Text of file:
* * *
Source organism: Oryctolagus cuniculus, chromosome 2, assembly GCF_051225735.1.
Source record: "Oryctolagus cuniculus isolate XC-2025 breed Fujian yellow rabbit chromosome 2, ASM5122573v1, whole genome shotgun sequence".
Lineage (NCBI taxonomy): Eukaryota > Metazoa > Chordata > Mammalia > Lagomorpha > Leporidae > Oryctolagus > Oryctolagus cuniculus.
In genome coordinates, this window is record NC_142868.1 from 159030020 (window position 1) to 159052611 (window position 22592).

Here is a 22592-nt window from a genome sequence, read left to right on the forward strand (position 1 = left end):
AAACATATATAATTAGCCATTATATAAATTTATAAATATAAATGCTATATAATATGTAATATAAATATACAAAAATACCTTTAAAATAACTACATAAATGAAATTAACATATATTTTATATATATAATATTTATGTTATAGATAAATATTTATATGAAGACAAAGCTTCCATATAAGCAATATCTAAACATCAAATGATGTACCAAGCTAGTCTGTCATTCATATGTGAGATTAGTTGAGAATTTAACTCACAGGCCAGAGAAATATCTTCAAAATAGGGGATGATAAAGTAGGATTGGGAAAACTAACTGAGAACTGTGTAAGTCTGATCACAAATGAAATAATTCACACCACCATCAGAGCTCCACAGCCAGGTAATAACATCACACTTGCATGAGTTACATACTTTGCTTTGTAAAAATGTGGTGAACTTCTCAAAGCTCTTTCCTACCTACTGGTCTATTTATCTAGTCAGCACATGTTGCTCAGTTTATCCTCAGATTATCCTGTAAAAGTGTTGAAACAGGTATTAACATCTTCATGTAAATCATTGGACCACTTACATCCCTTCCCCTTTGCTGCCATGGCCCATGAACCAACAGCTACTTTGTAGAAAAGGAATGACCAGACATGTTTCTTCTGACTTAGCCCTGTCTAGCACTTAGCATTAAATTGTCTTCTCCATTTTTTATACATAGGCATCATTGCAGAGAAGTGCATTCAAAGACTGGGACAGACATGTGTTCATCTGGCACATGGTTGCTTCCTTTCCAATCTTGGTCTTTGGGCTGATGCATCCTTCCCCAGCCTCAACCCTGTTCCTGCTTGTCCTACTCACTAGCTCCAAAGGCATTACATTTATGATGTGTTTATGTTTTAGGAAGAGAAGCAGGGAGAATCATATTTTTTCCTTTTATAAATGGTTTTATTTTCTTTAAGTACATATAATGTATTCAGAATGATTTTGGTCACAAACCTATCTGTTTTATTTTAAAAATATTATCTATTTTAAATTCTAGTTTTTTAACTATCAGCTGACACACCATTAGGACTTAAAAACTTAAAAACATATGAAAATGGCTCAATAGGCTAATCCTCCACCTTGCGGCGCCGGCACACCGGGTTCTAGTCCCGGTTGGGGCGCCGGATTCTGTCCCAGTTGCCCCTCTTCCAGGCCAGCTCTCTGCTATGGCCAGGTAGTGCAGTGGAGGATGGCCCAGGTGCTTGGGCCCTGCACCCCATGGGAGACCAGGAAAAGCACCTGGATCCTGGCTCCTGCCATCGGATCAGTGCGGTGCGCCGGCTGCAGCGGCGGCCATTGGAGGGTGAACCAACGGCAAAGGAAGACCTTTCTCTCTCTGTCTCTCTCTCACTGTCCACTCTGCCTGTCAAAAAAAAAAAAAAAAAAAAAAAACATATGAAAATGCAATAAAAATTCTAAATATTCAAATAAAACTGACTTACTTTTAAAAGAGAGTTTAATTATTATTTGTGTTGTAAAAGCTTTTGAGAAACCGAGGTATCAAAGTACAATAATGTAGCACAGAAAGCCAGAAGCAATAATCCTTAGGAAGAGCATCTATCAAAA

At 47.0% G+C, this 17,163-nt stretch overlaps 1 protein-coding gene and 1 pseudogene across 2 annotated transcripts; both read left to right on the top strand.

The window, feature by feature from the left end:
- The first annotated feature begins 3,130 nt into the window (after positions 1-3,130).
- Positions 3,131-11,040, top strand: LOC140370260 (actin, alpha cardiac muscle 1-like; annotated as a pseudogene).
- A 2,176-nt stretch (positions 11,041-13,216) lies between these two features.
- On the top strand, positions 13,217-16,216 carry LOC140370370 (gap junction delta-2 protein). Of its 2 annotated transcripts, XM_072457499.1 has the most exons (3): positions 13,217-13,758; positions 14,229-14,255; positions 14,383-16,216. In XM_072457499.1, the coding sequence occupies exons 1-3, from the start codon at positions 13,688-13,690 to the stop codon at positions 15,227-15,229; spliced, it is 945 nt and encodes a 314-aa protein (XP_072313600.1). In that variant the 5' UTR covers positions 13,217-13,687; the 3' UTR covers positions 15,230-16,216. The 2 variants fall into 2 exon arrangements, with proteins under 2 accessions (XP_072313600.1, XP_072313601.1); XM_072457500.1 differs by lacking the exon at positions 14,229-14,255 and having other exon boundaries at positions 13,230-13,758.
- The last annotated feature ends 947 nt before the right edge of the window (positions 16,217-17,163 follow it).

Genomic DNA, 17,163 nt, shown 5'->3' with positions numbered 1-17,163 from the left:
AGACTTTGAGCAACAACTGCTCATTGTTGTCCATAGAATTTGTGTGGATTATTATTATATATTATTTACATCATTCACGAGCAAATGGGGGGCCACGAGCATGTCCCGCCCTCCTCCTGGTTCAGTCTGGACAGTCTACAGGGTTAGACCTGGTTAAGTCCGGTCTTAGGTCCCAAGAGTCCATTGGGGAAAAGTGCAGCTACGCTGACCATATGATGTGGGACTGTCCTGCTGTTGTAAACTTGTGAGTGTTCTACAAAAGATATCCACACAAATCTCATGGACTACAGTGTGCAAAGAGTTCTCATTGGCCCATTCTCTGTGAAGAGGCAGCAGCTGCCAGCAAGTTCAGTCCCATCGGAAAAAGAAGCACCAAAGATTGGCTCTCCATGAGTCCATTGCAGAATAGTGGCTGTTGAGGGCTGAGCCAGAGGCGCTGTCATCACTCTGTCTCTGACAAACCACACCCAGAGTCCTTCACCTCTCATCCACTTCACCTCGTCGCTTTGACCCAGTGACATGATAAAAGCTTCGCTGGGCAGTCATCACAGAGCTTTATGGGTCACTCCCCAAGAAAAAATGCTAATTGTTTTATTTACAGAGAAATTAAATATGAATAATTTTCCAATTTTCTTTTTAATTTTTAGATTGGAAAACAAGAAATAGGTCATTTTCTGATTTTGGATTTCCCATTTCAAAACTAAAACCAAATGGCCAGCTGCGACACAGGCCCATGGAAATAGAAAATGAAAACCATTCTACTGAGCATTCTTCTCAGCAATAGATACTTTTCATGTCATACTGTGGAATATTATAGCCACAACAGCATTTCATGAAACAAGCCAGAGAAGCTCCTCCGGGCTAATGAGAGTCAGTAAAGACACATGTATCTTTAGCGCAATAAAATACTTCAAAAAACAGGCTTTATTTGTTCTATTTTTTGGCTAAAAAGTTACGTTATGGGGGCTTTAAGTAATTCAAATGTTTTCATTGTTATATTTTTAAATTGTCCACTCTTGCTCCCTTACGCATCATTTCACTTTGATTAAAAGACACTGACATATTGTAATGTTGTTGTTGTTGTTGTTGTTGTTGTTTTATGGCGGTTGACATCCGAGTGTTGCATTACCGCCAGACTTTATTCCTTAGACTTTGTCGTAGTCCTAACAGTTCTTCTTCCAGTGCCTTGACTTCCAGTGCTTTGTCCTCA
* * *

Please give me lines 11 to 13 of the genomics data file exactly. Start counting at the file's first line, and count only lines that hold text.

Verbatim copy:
- A 2,176-nt stretch (positions 11,041-13,216) lies between these two features.
- On the top strand, positions 13,217-16,216 carry LOC140370370 (gap junction delta-2 protein). Of its 2 annotated transcripts, XM_072457499.1 has the most exons (3): positions 13,217-13,758; positions 14,229-14,255; positions 14,383-16,216. In XM_072457499.1, the coding sequence occupies exons 1-3, from the start codon at positions 13,688-13,690 to the stop codon at positions 15,227-15,229; spliced, it is 945 nt and encodes a 314-aa protein (XP_072313600.1). In that variant the 5' UTR covers positions 13,217-13,687; the 3' UTR covers positions 15,230-16,216. The 2 variants fall into 2 exon arrangements, with proteins under 2 accessions (XP_072313600.1, XP_072313601.1); XM_072457500.1 differs by lacking the exon at positions 14,229-14,255 and having other exon boundaries at positions 13,230-13,758.
- The last annotated feature ends 947 nt before the right edge of the window (positions 16,217-17,163 follow it).